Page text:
One of the major differences between Bitcoin and Ripple is how they process transactions. I can think of three ways in which Ripple's "consensus" scheme is superior to Bitcoin's proof-of-work:

  1. Less energy-intensive
  2. No 51% attack
  3. Faster transactions

What are the other pros and cons of Ripple's consensus as compared with Bitcoin's proof-of-work?

2 Answers 2


The big advantage on the Bitcoin side is that its technology is now well-proven. Ripple's consensus system is the newcomer. Ripple was designed by people who had the benefit of seeing exactly what Bitcoin was doing and its strengths and weaknesses.

Ripple's consensus process can validate a transaction such that irreversibility is reasonably assured much more quickly. When a validator processes a transaction it signs the resulting final ledger. Those signatures are provided within seconds.

Bitcoin's proof of work scheme isn't path dependent. Ripple's consensus scheme is. This has advantages and disadvantages on both sides. Because proof of work is not path dependent, someone with sufficient hashing power can rewrite the past. However, the lack of path dependence also means that no state is required to determine the right chain. The rule for the winning chain is very simple -- the valid chain with the most work wins.

The biggest difference is how trust works. With a proof of work scheme, you must trust the majority of work. So long as the majority of hashing power remains in the hands of a large number of disjoint organizations, that's fine. However, if hashing power become consolidated, it's not clear what the fix would be.

With Ripple's consensus scheme, you choose who you want to reach a consensus with and declare the system unusable if you cannot. One advantage here is that you can reliably detect if you can't reach consensus. With Bitcoin, if the Internet splits in half and you're on the side with less hashing power, you can only infer it as a statistical probability. With Ripple, if you're not reaching consensus with people, you know it immediately.

Another advantage is that if you ever do have an attack or disruption, you have signed cryptographic proof showing who did it and what they did. You can simply stop trying to reach a consensus with them and then they would have to start over from scratch to attempt such an attack again. Because the effort required is so great and the payoff so low, it's much less likely people will try.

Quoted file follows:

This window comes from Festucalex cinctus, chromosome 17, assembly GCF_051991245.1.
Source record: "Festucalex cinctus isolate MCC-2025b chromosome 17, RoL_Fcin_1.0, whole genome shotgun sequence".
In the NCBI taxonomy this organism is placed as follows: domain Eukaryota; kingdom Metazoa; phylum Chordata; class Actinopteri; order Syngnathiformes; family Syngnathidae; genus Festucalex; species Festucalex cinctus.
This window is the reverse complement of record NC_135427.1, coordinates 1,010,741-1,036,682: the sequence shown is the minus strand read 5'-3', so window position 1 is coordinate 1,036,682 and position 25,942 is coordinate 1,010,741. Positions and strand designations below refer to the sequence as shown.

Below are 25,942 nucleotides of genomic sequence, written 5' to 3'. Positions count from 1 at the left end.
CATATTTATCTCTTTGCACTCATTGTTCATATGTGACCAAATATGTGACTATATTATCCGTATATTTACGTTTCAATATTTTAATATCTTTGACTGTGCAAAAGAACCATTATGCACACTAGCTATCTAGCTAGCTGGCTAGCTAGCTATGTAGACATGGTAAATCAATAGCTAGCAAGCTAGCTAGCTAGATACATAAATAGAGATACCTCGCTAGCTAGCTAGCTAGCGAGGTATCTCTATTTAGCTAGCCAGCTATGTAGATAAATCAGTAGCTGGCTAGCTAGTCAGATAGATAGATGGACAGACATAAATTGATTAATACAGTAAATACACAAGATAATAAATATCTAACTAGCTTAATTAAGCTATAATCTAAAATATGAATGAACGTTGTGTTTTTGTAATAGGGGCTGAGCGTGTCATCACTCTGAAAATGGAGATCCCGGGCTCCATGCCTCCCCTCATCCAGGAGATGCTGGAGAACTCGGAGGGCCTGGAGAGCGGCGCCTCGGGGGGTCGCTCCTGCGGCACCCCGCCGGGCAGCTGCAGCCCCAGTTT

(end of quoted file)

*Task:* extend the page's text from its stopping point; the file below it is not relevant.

The disadvantage here is that UNLs (lists of who you want to reach consensus with) must be maintained and if your UNL is broken, you can fail in various ways that get worse the more broken your UNL is. The downside of being in control is that you can shoot yourself in the foot. The upside is that you can do something if someone else tries to shoot you in the head.

Bitcoin could fairly easily adopt some of the principles of Ripple's consensus scheme and gain many of these benefits. For example, mining pools could sign a statement indicating which chain they are building on. In the event of a network split, this would make it rapidly clear whether you were still on the same chain as those pools. In the event of a bug-induced chain split, you'd quickly know that something was wrong and would be able to stop relying on transactions automatically rather than having to wait for a manual warning to go out.

  • "Bitcoin could fairly easily adopt some of the principles of Ripple's consensus scheme...." Could proof-of-work be eliminated entirely in favor of consensus? This is especially interesting given how inefficient it is.
    – Manish
    Commented Apr 25, 2013 at 16:35
  • @Manish: Well yeah, in theory, but Bitcoin needs proof of work to distribute the currency anyway. Commented Apr 25, 2013 at 16:45

"(Ripple can not be attacked by 51% attack"

That statement is wrong i would believe? Ripple is run by one single entity; the ones who made ripple. Ripple is then technically NOT decentralized like bitcoin. Ripple would then be incredibly weak against external violence that could want to stop or damage their service. Like mean men with guns from a invading government. Invading government could be our own government gone rouge or a foreign government invading.

Bitcoin on the other hand is decentralized and extremely resillient towards any such force of external violence.

Ripple is also pre-mined, and all coins are in the hands of the ones who made ripple, unlike bitcoin which coins are rewarded randomly to the miners.

Ripple can then shortly put be equally (dis)trusted as much as any other already central-governmental issued fiat currency.

  • 1
    The question is about the consensus scheme. If someone ran Bitcoin only on one computer and closed it off from the world, that wouldn't be decentralized either. Commented Apr 25, 2013 at 15:40
  • 1
    @DavidSchwartz I'm not very sure about this, but to me it sounds like Ripple may actually be more decentralized than Bitcoin. In Bitcoin you have to trust "the network" (government), in Ripple you only have to trust specific nodes (family and friends). It's a lot more like how trust works in the real world.
    – Manish
    Commented Apr 25, 2013 at 16:24

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